According to reports from Borno state in Northern Nigeria, over 350 teachers have been killed over the last period and 512 schools destroyed by the brutal fundamentalist group, Boko Haram. The number of children killed in the attacks has not even been counted. 

The chair of Borno state's education board told an education summit in the capital Abuja,  'Apart from the state government, we are yet to get support from anywhere, particularly from the previous government. We are worse than a conquered territory.'

While the abduction of the schoolgirls by Boko Haram in 2014 did briefly hold the world's attention, with ultimately empty rhetoric about improving school security and celebreties posting selfies with the hashtag #bringbackourgirls, the caravan has moved on and teachers and children are still having to work in conditions which are not only lacking in basic infrastructure but are in fear for their lives.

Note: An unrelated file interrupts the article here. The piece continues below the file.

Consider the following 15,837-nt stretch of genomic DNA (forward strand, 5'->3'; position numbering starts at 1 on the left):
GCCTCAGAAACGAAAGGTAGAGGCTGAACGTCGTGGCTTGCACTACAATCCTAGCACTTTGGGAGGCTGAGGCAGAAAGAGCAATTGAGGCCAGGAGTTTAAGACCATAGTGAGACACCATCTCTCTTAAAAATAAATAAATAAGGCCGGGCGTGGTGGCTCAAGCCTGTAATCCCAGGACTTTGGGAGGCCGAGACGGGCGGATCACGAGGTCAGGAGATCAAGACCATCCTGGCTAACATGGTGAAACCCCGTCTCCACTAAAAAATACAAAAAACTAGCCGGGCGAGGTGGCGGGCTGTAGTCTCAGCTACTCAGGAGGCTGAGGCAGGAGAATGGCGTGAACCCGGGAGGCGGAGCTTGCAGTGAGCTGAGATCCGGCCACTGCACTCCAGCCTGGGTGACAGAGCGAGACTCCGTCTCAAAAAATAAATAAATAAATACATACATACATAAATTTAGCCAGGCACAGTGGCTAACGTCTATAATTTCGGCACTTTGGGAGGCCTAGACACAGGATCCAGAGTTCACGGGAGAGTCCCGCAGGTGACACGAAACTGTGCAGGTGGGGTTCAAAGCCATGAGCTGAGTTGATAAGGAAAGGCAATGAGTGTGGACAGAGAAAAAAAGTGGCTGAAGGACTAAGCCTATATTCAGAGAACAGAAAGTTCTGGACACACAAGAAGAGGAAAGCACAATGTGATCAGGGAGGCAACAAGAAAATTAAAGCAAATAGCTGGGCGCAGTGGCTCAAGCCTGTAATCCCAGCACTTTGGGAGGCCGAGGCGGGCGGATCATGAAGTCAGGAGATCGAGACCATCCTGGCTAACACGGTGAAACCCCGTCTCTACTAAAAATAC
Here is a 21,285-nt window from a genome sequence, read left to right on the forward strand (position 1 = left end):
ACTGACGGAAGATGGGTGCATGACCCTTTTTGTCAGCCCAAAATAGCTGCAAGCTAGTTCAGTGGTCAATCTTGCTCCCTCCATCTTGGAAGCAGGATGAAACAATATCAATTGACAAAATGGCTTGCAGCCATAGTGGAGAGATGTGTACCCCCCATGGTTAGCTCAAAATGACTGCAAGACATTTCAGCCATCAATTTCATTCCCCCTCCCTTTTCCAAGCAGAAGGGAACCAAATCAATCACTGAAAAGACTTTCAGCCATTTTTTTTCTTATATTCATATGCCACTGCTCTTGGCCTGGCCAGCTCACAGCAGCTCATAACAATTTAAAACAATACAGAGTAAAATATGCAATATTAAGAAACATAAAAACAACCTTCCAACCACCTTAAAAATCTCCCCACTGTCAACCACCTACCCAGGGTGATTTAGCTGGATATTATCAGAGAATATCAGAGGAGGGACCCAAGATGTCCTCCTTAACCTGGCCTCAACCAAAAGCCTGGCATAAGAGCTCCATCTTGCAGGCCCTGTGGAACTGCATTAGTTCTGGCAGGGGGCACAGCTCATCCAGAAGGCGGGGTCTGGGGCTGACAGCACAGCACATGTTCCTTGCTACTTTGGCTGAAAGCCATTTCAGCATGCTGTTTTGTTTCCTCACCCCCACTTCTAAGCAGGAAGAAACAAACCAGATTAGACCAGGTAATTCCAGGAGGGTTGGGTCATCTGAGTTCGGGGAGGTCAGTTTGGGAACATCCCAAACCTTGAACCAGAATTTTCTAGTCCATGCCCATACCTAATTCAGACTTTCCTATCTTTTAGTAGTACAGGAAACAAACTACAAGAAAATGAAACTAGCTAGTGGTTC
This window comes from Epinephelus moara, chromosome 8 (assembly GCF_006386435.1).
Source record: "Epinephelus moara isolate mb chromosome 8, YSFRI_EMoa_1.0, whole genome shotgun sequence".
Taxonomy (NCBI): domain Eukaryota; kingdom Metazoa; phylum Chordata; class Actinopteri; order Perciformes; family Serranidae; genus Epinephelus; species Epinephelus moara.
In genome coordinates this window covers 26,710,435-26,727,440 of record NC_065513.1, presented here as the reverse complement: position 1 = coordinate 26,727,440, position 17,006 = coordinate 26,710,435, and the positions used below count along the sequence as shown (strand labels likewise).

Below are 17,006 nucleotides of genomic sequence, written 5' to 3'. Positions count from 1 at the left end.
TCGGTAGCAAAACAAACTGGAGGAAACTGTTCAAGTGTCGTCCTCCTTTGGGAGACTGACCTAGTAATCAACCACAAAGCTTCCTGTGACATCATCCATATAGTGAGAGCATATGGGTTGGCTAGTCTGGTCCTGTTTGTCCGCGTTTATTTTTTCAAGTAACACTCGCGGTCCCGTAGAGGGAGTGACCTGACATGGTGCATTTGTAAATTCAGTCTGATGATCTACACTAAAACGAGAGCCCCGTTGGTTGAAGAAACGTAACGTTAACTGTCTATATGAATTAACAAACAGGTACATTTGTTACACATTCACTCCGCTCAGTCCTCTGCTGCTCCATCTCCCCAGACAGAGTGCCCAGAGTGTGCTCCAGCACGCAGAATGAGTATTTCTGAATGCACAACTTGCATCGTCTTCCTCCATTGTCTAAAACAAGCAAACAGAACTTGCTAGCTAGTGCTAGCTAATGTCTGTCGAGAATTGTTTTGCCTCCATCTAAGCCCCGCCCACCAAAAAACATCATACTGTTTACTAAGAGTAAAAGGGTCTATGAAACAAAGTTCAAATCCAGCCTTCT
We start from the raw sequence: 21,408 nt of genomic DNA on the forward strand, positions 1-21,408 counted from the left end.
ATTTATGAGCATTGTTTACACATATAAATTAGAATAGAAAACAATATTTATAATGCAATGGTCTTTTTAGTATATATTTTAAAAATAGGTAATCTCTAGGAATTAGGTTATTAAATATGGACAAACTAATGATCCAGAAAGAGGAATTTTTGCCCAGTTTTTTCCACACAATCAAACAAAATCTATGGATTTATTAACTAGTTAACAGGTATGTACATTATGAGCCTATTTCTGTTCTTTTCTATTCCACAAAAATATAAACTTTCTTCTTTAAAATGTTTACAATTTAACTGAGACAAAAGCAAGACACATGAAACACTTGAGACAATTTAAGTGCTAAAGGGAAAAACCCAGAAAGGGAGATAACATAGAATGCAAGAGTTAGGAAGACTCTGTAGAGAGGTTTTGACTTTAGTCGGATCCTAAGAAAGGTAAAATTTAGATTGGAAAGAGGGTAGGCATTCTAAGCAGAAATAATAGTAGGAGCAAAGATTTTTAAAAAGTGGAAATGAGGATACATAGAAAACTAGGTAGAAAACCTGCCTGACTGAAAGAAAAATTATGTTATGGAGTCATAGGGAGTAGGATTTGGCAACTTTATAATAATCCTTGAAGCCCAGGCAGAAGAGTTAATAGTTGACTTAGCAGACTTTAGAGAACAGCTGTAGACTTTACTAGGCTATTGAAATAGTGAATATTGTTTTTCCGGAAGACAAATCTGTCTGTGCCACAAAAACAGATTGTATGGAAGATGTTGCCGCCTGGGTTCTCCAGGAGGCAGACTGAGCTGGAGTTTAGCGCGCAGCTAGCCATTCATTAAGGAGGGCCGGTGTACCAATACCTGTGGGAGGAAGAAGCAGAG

Nor is  Nigeria unique in this respect. We read this morning about protests by teachers in one of the most dangerous areas of Pakistan, FATA. One primary teacher told the press: 'Tribal teachers (are) performing duties in remote and risky areas, but the high ups of the education department are taking no interest in solving their problems.'

Violence against teachers and students is also endemic in North Eastern Kenya and the Philippines and in many other countries around the globe.

It almost defies belief that often in these same countries, teachers are subjected to vitriolic criticism about their 'failure' to provide education and thus 'solve' the problems of poverty, when they are not even given safe spaces in which to teach and learn.